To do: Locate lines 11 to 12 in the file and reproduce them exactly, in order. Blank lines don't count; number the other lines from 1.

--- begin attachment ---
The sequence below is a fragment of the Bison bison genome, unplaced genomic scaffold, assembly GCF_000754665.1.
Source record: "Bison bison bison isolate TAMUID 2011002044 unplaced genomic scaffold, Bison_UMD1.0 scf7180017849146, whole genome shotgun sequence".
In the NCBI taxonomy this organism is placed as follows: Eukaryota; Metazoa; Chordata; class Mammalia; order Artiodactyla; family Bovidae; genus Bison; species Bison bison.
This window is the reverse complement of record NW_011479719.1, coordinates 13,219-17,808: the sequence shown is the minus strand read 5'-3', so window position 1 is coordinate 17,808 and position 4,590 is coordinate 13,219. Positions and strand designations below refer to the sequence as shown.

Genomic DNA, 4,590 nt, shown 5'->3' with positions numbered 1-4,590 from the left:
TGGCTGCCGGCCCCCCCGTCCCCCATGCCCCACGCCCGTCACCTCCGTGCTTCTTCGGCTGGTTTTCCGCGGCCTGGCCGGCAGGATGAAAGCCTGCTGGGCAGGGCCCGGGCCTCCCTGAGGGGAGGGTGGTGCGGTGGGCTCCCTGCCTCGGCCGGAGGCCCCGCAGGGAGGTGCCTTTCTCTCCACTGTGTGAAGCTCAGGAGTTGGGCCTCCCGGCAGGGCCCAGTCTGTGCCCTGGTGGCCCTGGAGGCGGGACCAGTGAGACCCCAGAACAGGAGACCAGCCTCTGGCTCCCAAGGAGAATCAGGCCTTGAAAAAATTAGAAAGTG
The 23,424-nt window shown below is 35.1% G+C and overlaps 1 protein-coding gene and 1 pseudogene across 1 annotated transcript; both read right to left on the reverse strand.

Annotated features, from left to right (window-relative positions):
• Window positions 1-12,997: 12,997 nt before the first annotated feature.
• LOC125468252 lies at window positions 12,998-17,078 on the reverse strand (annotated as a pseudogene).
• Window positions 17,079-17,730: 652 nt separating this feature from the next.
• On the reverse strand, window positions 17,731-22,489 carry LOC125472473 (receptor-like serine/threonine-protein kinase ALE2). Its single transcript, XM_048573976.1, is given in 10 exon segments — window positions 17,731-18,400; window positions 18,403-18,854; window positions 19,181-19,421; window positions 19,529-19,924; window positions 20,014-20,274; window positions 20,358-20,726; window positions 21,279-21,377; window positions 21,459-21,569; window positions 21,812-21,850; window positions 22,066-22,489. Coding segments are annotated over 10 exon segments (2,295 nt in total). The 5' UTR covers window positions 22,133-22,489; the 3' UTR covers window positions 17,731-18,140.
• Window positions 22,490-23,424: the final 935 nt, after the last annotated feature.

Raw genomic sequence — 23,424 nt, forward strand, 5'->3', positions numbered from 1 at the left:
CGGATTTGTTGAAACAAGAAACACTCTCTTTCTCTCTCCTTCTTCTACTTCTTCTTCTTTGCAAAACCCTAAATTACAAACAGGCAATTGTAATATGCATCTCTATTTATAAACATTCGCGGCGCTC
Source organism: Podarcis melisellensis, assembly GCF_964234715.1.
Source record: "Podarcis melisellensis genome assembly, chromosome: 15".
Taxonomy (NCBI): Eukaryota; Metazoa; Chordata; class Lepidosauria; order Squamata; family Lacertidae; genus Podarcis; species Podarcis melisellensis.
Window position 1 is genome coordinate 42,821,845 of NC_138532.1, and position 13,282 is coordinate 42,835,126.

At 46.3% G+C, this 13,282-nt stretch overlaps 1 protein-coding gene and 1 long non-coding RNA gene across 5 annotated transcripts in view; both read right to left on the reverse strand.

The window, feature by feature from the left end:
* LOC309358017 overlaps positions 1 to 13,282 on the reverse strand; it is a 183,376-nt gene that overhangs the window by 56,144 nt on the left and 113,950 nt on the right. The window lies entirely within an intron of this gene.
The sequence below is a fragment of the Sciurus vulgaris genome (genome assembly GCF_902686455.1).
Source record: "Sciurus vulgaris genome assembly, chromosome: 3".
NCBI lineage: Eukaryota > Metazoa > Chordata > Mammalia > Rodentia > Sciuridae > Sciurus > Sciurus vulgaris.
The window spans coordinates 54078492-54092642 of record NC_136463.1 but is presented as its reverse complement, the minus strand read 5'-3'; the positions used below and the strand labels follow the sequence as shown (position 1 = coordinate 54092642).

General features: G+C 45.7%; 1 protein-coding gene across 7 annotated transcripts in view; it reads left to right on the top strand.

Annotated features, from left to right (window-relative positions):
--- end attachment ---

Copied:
• Window positions 17,079-17,730: 652 nt separating this feature from the next.
• On the reverse strand, window positions 17,731-22,489 carry LOC125472473 (receptor-like serine/threonine-protein kinase ALE2). Its single transcript, XM_048573976.1, is given in 10 exon segments — window positions 17,731-18,400; window positions 18,403-18,854; window positions 19,181-19,421; window positions 19,529-19,924; window positions 20,014-20,274; window positions 20,358-20,726; window positions 21,279-21,377; window positions 21,459-21,569; window positions 21,812-21,850; window positions 22,066-22,489. Coding segments are annotated over 10 exon segments (2,295 nt in total). The 5' UTR covers window positions 22,133-22,489; the 3' UTR covers window positions 17,731-18,140.